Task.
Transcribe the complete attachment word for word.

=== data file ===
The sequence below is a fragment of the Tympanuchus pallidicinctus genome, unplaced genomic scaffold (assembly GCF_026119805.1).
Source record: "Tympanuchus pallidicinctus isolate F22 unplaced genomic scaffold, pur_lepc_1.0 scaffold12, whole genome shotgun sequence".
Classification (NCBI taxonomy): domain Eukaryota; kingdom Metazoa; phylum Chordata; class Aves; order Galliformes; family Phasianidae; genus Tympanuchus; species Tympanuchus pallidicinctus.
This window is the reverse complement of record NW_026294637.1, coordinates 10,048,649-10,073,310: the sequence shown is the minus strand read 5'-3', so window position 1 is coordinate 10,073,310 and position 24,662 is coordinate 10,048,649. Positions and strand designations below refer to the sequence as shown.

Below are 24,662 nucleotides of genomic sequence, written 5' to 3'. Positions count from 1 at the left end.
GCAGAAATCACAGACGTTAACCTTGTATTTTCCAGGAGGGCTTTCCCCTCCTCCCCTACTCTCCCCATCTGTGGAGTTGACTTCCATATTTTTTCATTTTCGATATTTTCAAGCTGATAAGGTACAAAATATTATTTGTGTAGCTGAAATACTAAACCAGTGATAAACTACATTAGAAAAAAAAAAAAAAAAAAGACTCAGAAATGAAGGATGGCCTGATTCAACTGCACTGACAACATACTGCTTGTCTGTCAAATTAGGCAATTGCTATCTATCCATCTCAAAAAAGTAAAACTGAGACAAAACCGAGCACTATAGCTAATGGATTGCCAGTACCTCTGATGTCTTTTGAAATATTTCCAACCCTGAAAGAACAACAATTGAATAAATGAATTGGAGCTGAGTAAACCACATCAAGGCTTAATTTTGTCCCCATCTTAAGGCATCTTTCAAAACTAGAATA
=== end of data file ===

The sequence below is a fragment of the Tympanuchus pallidicinctus genome, unplaced genomic scaffold (assembly GCF_026119805.1).
Source record: "Tympanuchus pallidicinctus isolate F22 unplaced genomic scaffold, pur_lepc_1.0 scaffold12, whole genome shotgun sequence".
Classification (NCBI taxonomy): domain Eukaryota; kingdom Metazoa; phylum Chordata; class Aves; order Galliformes; family Phasianidae; genus Tympanuchus; species Tympanuchus pallidicinctus.
This window is the reverse complement of record NW_026294637.1, coordinates 10,048,649-10,073,310: the sequence shown is the minus strand read 5'-3', so window position 1 is coordinate 10,073,310 and position 24,662 is coordinate 10,048,649. Positions and strand designations below refer to the sequence as shown.

Below are 24,662 nucleotides of genomic sequence, written 5' to 3'. Positions count from 1 at the left end.
GCAGAAATCACAGACGTTAACCTTGTATTTTCCAGGAGGGCTTTCCCCTCCTCCCCTACTCTCCCCATCTGTGGAGTTGACTTCCATATTTTTTCATTTTCGATATTTTCAAGCTGATAAGGTACAAAATATTATTTGTGTAGCTGAAATACTAAACCAGTGATAAACTACATTAGAAAAAAAAAAAAAAAAAAGACTCAGAAATGAAGGATGGCCTGATTCAACTGCACTGACAACATACTGCTTGTCTGTCAAATTAGGCAATTGCTATCTATCCATCTCAAAAAAGTAAAACTGAGACAAAACCGAGCACTATAGCTAATGGATTGCCAGTACCTCTGATGTCTTTTGAAATATTTCCAACCCTGAAAGAACAACAATTGAATAAATGAATTGGAGCTGAGTAAACCACATCAAGGCTTAATTTTGTCCCCATCTTAAGGCATCTTTCAAAACTAGAATA